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Six spring style moves for bigger guys

Six spring style moves for bigger guys

It can often seem like fashion is designed with only the stick thin in mind. And, frankly, that’s too often true. Which is a shame, because most men don’t have the physiques that sashay down runways at fashion week.

In winter, it’s easy to get round this problem – layers are forgiving and smooth out sizing issues. But once it starts to warm up, getting dressed can start to feel a bit trickier. If you’ve got thighs honed on a football pitch, how do you find shorts that fit? If you’re carrying a bit of extra weight around the middle, do you need to forgo all those eye-catching shirts that are around right now?

Well, we’re firm believers not only that you should dress for the size you actually are, but also that almost any trend, look or approach to getting dressed is adaptable to any body shape. Thankfully, our stylists know every trick, from what brands will suit a bigger frame to which fabrics, silhouettes, and colours will make you look your best.

 

Make friends with stripes

Over the years, there have been as many studies proving the theory that stripes make you look wider as there have been disproving it. So, what we advise instead is to just go for it. Stripes aren’t some secret tool by the optical illusion Illuminati designed to pile on pounds. In fact, because we’ve all internalised this idea that stripes widen your frame, by wearing stripes people will assume you’re confident enough to own the shape you’re in. In case you need proof, just look to French sailors, original wearers of the Breton top. They had some heft, but still looked pretty damn good.

Invest in outerwear

A good spring coat will pay dividends. Not only does it pull a look together, but it also gives your body some structure. Look for fabrics that are sturdy enough not to cling – things like waxed cotton will stand away from your body a bit instead, giving it shape. As it’s spring, bear in mind that it shouldn’t be a heavy wool coat but it should be weatherproof.

Brighten up

Black’s slimming, but it’s also not that summery. When the days get longer, look for block colours – especially not-too-bright shades like forest greens and mustard yellows – then use them to break up all that monochrome. If you’re dressing head-to-toe in black, you should only be doing it because that’s the vibe you’re going for, not as a form of camouflage.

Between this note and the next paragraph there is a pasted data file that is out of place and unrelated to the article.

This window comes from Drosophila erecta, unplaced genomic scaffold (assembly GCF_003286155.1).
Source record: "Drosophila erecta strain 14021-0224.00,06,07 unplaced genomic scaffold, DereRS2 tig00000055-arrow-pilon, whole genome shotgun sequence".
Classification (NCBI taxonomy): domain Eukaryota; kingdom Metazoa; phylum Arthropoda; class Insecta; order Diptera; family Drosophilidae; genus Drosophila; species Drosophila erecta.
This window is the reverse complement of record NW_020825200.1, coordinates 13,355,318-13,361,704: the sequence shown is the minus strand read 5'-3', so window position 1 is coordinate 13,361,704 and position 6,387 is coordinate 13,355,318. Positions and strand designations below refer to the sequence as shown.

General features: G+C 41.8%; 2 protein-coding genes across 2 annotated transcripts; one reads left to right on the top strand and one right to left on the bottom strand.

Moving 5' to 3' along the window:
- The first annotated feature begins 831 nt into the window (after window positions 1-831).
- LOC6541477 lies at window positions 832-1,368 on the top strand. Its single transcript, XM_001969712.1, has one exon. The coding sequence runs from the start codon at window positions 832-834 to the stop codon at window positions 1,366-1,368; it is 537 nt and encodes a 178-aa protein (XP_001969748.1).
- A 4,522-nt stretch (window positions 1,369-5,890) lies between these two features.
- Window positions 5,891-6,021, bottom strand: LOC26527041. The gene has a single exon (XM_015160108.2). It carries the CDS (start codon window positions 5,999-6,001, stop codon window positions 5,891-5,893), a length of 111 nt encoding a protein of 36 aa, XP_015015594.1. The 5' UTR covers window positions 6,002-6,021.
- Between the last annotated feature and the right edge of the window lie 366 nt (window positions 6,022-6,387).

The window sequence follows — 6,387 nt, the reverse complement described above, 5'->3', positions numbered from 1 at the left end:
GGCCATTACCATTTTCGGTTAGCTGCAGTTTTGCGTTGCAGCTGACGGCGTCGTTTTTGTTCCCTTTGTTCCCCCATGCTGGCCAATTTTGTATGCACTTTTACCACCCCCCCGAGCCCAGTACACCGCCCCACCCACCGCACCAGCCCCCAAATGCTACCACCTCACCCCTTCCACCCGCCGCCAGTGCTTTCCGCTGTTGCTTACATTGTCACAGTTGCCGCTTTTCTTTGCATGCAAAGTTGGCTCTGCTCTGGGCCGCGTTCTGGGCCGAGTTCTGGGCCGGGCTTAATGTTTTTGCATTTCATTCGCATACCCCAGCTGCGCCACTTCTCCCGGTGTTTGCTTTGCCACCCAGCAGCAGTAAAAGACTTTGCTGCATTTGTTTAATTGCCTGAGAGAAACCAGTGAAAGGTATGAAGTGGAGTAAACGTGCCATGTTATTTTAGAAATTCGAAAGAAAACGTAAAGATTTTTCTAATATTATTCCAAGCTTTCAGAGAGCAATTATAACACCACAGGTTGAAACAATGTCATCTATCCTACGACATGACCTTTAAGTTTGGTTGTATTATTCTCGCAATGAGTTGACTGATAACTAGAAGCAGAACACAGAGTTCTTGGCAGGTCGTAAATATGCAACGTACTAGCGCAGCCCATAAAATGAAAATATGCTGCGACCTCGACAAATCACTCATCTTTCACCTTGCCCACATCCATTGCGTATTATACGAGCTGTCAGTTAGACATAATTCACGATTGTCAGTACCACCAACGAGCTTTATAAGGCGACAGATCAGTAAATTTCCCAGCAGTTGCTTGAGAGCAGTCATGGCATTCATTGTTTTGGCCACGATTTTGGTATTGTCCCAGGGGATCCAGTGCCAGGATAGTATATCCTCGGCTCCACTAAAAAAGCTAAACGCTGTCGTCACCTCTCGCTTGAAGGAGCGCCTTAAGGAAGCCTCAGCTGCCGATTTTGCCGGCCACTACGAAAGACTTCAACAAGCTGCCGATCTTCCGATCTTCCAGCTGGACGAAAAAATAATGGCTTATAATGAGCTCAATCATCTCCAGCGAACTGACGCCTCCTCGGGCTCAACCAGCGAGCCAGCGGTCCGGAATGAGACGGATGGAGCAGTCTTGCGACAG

Discover the joys of layering

Layers are flattering and practical when the weather’s unpredictable. To stop them adding bulk, keep things in the same colour family. This stops your outfit looking too busy and helps the eye travel vertically, which will elongate your body. Think an olive jacket over a white tee and off-white trousers, which creates enough contrast not to look like a uniform, but still feels nice and consistent.

Get the fit right

This applies year-round, but it’s even more important when you haven’t got big coats to hide under. If you wear clothes that are too big, they don’t make you look smaller. And if you wear clothes that are too small, you look like you’ve outgrown them. Instead of sizing up, go for fits that are deliberately cut looser, like boxy shirts (see below) and straight-leg chinos. They’re more breathable, more comfortable and will actually make you look leaner because they’ll create a better balance between torso and legs.

Embrace the patterned shirt

Perhaps our favourite new addition to the menswear wardrobe is the short-sleeve patterned shirt, especially those with a fold-back camp collar, which are like a grown-up take on Magnum PI’s favourite Hawaiian. You might think that big arms and shoulders make them off-limits, but they can actually be super-flattering on bigger physiques. The trick is to avoid anything too garish – so no pineapples or hula girls – and instead stick to two or three colours. If your shirt’s as busy as a magic eye picture, there’s no focal point, which makes the body beneath look bigger. Instead, look for patterns with a decent amount of negative space, like subtle florals, stripes or even animal prints.


Words: Theresa Harold
Photography: Danny Lowe
Styling: Freddie Kemp